> If we include Yiddish because it has borrowed and incorporated
                            > Germanic words

                            Yiddish hasn't _borrowed_ Germanic words. That would mean
                            that its root lies in some other language family, and at
                            some later stage it adopted a couple of words from Germanic
                            on top of its root. But that is not the case.

                            The root of Yiddish is German. It's a daughter language
                            of German like (say) Afrikaans is of Dutch. This is why
                            we call Yiddish and Afrikaans Germanic languages.
                            Its core vocabulary and grammar are nearly identical
                            to German. As a German speaker I can understand it like
                            that. Yiddish has _borrowed_ many words from Hebrew,
                            Polish, Russian and others, i.e. one unrelated and a
                            couple of distant relatives. Those words form a secondary
                            layer on top of the Germanic core.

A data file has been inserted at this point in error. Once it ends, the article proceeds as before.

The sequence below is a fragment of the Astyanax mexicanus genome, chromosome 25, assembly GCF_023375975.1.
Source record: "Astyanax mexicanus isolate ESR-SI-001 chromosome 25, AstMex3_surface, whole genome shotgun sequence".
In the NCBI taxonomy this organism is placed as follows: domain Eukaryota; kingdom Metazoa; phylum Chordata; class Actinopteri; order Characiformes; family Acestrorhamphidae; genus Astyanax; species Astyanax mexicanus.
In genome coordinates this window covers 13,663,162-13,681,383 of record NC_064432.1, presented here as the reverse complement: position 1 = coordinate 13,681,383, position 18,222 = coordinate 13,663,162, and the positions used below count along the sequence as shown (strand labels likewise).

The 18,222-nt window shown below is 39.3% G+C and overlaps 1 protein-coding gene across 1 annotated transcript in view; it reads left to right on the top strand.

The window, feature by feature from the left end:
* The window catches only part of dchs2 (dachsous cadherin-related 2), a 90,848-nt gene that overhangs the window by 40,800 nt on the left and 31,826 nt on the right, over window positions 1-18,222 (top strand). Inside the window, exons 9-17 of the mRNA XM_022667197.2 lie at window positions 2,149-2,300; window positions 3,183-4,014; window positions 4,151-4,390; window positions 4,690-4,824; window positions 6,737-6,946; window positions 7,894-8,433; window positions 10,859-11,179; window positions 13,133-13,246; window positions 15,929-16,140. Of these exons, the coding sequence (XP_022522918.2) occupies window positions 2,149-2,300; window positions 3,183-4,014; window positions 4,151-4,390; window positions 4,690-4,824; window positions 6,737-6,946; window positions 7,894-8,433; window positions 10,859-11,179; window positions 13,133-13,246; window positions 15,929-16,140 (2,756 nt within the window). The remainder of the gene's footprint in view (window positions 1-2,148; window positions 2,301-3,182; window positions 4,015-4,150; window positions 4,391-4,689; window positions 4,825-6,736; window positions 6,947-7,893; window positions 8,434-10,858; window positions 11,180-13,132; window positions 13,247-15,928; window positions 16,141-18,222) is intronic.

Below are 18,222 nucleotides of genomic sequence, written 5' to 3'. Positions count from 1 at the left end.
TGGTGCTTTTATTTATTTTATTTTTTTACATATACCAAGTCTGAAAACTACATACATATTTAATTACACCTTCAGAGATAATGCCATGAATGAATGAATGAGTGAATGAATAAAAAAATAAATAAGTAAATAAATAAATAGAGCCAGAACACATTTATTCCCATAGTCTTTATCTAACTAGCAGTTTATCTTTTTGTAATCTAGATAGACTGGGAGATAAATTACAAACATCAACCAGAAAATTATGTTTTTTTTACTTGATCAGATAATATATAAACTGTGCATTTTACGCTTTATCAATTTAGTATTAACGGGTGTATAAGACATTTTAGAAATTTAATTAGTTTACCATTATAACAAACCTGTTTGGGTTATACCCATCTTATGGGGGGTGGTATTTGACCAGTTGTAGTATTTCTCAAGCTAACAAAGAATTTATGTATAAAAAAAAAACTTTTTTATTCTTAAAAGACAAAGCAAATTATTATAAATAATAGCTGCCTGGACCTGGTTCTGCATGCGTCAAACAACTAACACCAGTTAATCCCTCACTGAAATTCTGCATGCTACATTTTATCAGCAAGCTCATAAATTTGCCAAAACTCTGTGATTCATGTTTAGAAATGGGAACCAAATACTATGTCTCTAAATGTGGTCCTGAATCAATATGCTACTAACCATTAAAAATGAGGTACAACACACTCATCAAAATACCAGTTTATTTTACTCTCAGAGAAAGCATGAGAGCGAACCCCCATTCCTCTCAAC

>like scots

                            Same error: Scots IS Germanic. Its root is Anglo-Saxon.

                            >or if you want to treat it like a Germanic dialect
                            >then shouldn't we use Bavarian its own language?

                            Don't understand this sentence.

                            > Saying Yiddish is a Germanic Language is like saying Norman French
                            > is Germanic,

                            No. Norman French is a form of French, i.e. ultimatelyl rooted in
                            Latin, thus Romance.

                            Yiddish is a daughter language of German, i.e. ultimately rooted
                            in Proto Germanic, thus Germanic.


                            >borrowed words regardless of what people think does not
                            make
                            > you an off shoot of a proto language.

                            Indeed! But Yiddish didn't _borrow_, it is part of the
                            family tree. Pure, blue-eyed and blond Germanic. :-))

                            Regards
                          • William G Beazley
                            Anorak222 it seems that your angle is just one refutation. (why is the bible true, because it says so) Obviously I am taking the angle that it is not a
                            Message 13 of 23 , Dec 11, 2001
                              Anorak222 it seems that your angle is just one refutation. (why is the
                              bible true, because it says so) Obviously I am taking the angle that it
                              is not a Germanic language.
                              As I have said I have read that its base is not Germanic so arguing
                              against my questions by merely saying it is one, doesn't help me to
                              obtain a better perspective on the origins of these languages.